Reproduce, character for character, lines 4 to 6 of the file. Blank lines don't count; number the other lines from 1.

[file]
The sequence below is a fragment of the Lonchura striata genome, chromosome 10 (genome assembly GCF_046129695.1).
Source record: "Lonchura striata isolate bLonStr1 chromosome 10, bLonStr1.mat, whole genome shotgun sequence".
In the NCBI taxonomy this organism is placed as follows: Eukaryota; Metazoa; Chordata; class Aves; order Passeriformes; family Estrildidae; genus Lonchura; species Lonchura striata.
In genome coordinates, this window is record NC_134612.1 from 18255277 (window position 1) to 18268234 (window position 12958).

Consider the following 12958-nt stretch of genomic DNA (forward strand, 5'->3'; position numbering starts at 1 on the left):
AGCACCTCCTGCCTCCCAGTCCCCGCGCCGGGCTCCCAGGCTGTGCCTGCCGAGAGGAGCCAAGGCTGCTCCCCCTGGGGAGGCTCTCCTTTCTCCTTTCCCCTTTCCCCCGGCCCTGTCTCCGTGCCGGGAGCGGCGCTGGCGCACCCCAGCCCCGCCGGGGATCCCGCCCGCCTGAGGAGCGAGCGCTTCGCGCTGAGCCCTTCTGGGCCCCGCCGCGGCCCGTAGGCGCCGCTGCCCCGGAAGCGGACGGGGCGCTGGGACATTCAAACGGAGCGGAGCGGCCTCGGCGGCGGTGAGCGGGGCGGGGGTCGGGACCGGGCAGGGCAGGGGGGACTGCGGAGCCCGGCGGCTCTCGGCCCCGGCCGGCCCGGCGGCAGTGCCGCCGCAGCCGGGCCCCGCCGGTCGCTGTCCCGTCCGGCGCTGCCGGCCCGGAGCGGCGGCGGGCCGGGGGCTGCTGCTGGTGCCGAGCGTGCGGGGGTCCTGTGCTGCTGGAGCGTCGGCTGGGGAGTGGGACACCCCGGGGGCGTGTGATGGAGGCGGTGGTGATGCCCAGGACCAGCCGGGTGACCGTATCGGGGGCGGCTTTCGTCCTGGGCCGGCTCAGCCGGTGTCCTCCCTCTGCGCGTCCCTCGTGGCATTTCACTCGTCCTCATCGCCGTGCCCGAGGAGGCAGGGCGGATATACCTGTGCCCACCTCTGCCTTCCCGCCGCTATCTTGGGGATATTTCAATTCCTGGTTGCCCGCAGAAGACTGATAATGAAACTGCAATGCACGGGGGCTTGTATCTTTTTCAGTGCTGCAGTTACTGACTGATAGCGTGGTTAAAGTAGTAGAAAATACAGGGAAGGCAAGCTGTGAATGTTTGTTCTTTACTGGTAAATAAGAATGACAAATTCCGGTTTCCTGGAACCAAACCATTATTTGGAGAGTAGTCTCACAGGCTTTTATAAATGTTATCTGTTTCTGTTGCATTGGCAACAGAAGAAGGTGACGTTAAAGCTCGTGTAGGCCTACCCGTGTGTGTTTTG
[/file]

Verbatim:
In genome coordinates, this window is record NC_134612.1 from 18255277 (window position 1) to 18268234 (window position 12958).

Consider the following 12958-nt stretch of genomic DNA (forward strand, 5'->3'; position numbering starts at 1 on the left):
AGCACCTCCTGCCTCCCAGTCCCCGCGCCGGGCTCCCAGGCTGTGCCTGCCGAGAGGAGCCAAGGCTGCTCCCCCTGGGGAGGCTCTCCTTTCTCCTTTCCCCTTTCCCCCGGCCCTGTCTCCGTGCCGGGAGCGGCGCTGGCGCACCCCAGCCCCGCCGGGGATCCCGCCCGCCTGAGGAGCGAGCGCTTCGCGCTGAGCCCTTCTGGGCCCCGCCGCGGCCCGTAGGCGCCGCTGCCCCGGAAGCGGACGGGGCGCTGGGACATTCAAACGGAGCGGAGCGGCCTCGGCGGCGGTGAGCGGGGCGGGGGTCGGGACCGGGCAGGGCAGGGGGGACTGCGGAGCCCGGCGGCTCTCGGCCCCGGCCGGCCCGGCGGCAGTGCCGCCGCAGCCGGGCCCCGCCGGTCGCTGTCCCGTCCGGCGCTGCCGGCCCGGAGCGGCGGCGGGCCGGGGGCTGCTGCTGGTGCCGAGCGTGCGGGGGTCCTGTGCTGCTGGAGCGTCGGCTGGGGAGTGGGACACCCCGGGGGCGTGTGATGGAGGCGGTGGTGATGCCCAGGACCAGCCGGGTGACCGTATCGGGGGCGGCTTTCGTCCTGGGCCGGCTCAGCCGGTGTCCTCCCTCTGCGCGTCCCTCGTGGCATTTCACTCGTCCTCATCGCCGTGCCCGAGGAGGCAGGGCGGATATACCTGTGCCCACCTCTGCCTTCCCGCCGCTATCTTGGGGATATTTCAATTCCTGGTTGCCCGCAGAAGACTGATAATGAAACTGCAATGCACGGGGGCTTGTATCTTTTTCAGTGCTGCAGTTACTGACTGATAGCGTGGTTAAAGTAGTAGAAAATACAGGGAAGGCAAGCTGTGAATGTTTGTTCTTTACTGGTAAATAAGAATGACAAATTCCGGTTTCCTGGAACCAAACCATTATTTGGAGAGTAGTCTCACAGGCTTTTATAAATGTTATCTGTTTCTGTTGCATTGGCAACAGAAGAAGGTGACGTTAAAGCTCGTGTAGGCCTACCCGTGTGTGTTTTG